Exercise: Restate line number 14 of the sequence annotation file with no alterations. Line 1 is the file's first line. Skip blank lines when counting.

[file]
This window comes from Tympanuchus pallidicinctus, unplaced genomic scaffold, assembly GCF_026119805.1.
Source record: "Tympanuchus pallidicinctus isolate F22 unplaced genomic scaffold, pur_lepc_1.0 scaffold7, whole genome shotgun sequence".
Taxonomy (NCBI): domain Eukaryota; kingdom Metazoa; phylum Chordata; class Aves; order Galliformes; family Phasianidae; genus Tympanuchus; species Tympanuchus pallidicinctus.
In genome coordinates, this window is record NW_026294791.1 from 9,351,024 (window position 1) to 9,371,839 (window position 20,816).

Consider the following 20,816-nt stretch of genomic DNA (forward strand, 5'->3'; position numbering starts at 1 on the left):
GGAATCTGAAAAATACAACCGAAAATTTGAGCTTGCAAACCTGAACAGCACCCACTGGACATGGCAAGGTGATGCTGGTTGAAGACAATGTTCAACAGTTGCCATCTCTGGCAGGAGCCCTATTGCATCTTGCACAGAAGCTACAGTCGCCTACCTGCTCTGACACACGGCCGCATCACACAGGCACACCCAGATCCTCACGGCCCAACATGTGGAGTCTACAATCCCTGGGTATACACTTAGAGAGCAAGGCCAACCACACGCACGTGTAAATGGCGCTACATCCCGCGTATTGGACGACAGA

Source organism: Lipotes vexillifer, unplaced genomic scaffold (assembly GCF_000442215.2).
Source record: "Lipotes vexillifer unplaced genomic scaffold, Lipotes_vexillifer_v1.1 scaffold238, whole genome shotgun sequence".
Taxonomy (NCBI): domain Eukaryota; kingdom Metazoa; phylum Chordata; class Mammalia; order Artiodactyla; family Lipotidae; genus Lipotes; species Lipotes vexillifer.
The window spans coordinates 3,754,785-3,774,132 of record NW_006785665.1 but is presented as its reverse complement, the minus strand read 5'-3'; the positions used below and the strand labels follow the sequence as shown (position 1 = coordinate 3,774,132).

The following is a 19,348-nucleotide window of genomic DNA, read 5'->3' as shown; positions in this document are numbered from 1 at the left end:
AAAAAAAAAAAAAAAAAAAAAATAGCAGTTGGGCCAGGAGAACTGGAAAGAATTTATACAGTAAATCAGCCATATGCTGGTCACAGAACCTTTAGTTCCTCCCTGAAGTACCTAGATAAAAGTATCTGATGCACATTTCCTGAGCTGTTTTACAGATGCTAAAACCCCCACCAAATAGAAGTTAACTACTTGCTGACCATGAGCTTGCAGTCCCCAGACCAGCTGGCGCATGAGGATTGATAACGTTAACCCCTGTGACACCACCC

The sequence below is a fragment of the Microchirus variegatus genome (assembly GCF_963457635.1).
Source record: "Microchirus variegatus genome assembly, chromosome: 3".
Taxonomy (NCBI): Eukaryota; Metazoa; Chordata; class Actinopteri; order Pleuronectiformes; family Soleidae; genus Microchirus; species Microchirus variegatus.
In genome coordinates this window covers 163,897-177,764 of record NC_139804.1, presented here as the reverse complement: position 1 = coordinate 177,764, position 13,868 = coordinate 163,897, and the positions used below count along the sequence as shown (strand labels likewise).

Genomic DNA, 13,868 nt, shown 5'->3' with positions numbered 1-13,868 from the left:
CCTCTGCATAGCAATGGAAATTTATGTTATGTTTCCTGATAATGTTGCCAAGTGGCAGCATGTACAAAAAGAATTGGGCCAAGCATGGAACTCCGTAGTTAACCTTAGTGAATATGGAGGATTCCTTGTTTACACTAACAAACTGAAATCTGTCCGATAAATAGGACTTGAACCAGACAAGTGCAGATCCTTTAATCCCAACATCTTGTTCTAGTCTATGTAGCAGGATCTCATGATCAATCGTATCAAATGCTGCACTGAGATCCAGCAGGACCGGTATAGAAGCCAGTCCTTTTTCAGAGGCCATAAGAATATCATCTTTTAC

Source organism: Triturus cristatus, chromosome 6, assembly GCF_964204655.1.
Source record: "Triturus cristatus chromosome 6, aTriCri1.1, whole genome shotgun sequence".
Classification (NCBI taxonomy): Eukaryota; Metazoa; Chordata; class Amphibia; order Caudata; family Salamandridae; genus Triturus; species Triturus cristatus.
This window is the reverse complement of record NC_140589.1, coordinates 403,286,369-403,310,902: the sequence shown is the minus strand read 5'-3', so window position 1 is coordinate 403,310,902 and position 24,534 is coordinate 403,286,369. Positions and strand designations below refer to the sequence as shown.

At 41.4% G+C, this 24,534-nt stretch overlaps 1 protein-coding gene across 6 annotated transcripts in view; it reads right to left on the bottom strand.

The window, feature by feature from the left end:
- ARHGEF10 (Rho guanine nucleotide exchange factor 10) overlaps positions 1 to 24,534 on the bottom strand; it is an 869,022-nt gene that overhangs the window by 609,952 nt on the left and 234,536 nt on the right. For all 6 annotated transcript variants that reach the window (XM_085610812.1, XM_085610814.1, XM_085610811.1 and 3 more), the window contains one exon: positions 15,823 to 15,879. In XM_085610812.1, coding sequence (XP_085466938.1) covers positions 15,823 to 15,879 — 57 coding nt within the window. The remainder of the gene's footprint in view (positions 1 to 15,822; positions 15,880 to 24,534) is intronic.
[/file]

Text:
Source record: "Microchirus variegatus genome assembly, chromosome: 3".